Castillo said, "We are trying within our capabilities" to avoid the threatened paralysis of the country. He said people will not have to travel long distances to vote and that electricity is not needed in the process.
"You will see a very significant thing happening that day," Castillo said. "The people, despite everything, will vote."
Castillo said that, militarily, "to be able to have better control we would have to have a much bigger and better equipped armed forces, possibly double what we have now."
Part of the problem, Castillo said, is that no matter whether the guerrillas have the popular support they claim, they present a large and threatening military force.
Castillo estimates that the insurgents have at least 5,000 armed and seasoned combatants and 10,000 or more militia that could be given arms in the event of a major offensive. Castillo said he believes that the guerrillas have enough arms now to equip the militias but have not done so because they do not trust them.
Most armies hope to have a 10-to-1 numerical superiority over insurgents in any guerrilla war, and even at present levels that ratio is no better than 5-to-1 here.
If the size of the armed forces could be doubled within a year, Castillo said, "that would be ideal," bringing the size of the armed forces to about 1 percent of the population.
Speaking strictly in military terms, Castillo said, it would be best to have more than the current limit of 55 U.S. advisers here, an expansion of the $15 million training program for Salvadoran troops in the United States and increased training for Salvadoran officers.
Gutierrez sees the March 28 elections as a vital step not only in the democratization of the country but in this effort to create and supply a much bigger army.
El Salvador has found itself increasingly isolated by international political pressures from arms suppliers it previously used, according to Gutierrez.
He specifically cited difficulties in obtaining spare parts and armaments for the old French-manufactured jets that form the core of El Salvador's small conventional air force. Gutierrez also said that the West German G3 rifles that are standard issue for 75 percent of the armed forces are in need of spare parts and muzzle-launched grenades that the West Germans, who sold the guns to El Salvador more than a decade ago, now will not supply. About 25 percent of the armed forces are now armed with American M16s.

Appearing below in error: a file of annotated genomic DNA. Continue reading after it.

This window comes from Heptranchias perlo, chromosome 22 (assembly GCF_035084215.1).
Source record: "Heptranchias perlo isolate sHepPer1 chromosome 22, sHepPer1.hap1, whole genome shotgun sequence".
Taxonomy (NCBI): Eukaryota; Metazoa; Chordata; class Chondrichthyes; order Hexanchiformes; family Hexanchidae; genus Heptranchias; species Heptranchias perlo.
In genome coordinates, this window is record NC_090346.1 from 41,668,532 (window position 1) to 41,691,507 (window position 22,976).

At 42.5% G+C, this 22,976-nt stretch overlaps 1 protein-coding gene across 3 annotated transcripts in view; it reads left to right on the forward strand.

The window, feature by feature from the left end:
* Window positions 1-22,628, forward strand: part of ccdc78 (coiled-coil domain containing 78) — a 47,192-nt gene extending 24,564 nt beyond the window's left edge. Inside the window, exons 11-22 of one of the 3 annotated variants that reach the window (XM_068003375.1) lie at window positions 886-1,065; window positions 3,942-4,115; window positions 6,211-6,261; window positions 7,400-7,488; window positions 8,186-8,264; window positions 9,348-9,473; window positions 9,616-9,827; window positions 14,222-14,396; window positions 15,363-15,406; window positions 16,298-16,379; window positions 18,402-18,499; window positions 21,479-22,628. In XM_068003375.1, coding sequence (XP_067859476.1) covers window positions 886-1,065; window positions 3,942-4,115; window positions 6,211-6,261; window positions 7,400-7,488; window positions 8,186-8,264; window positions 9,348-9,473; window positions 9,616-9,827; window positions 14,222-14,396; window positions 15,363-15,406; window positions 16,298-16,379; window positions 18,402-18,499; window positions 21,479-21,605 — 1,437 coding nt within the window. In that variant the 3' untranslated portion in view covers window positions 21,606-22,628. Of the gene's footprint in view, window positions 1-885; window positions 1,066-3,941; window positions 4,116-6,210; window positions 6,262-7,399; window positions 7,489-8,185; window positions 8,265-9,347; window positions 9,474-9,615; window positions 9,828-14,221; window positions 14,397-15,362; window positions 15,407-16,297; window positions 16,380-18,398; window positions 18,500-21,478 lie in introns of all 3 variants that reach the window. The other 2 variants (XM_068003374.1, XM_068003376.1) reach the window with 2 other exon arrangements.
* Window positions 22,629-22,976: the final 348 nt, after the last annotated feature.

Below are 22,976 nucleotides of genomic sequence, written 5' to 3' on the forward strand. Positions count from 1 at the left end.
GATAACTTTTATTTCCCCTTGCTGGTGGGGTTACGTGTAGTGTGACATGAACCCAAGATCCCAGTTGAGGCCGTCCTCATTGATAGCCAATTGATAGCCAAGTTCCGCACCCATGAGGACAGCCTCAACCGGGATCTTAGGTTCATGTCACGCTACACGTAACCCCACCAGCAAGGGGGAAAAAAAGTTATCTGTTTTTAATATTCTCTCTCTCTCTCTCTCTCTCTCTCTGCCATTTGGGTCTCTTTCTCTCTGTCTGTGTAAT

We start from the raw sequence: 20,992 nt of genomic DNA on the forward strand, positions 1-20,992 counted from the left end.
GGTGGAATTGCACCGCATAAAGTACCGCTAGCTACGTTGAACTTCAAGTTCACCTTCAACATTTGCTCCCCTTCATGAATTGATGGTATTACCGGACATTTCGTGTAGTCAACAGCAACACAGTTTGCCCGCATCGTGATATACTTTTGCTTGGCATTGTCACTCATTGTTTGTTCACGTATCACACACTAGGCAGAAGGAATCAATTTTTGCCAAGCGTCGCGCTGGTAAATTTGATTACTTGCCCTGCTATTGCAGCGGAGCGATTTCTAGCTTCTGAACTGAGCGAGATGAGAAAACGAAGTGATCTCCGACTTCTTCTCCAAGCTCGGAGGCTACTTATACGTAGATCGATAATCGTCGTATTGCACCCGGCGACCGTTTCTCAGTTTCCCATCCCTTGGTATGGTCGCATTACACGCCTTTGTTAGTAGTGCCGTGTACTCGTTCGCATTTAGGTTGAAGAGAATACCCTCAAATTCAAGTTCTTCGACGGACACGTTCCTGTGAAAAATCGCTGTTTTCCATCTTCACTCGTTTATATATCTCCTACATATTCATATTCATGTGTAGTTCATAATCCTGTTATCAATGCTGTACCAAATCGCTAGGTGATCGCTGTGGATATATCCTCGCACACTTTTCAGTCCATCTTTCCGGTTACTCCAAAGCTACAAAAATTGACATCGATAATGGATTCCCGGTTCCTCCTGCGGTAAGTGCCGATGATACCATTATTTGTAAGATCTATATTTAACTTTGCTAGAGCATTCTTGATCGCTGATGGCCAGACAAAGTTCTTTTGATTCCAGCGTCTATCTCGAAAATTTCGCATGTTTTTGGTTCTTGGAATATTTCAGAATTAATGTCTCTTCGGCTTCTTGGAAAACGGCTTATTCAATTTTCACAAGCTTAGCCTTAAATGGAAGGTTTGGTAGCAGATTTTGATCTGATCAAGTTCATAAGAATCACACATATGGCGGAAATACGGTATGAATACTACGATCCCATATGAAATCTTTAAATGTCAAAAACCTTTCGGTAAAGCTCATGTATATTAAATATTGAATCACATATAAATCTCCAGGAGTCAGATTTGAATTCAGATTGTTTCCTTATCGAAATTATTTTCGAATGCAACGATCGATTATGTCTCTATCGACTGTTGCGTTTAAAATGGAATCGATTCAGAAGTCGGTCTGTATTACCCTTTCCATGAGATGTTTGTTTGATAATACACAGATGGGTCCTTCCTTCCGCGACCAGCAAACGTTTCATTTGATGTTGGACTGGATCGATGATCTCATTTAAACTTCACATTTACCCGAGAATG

Gutierrez is also aware that one of the primary obstacles to what he sees as sufficiently increased aid from the United States is popular and congressional opposition to his government.
"This is a political war and we urgently need more ample international recognition," Gutierrez said, noting economic and social as well as military problems. "We believe the elections give us more legitimacy."
The guerrillas repeatedly have said they would not participate in the election, recognize its results or allow it to take place if they could help it.
Instead, the guerrillas have offered to negotiate with the government. Both the Salvadoran government and the Reagan administration have rejected these initiatives with the argument that negotiations would give the "leftist minority" a share of power it cannot win on the battlefield or earn at the ballot box.
The guerrillas now seem to be intent on an effort to force the Salvadoran government into a position where it will have to negotiate with them, but Gutierrez ruled out any such talks even as a tactic to undermine the most extreme Marxist factions of the insurgents.
"Nobody who sits down with the communists to negotiate has beaten them," said Gutierrez. "I don't think there is a possibility of getting peace just by sitting down at the table."
"Our point of view is that the power resides in the people," Gutierrez said.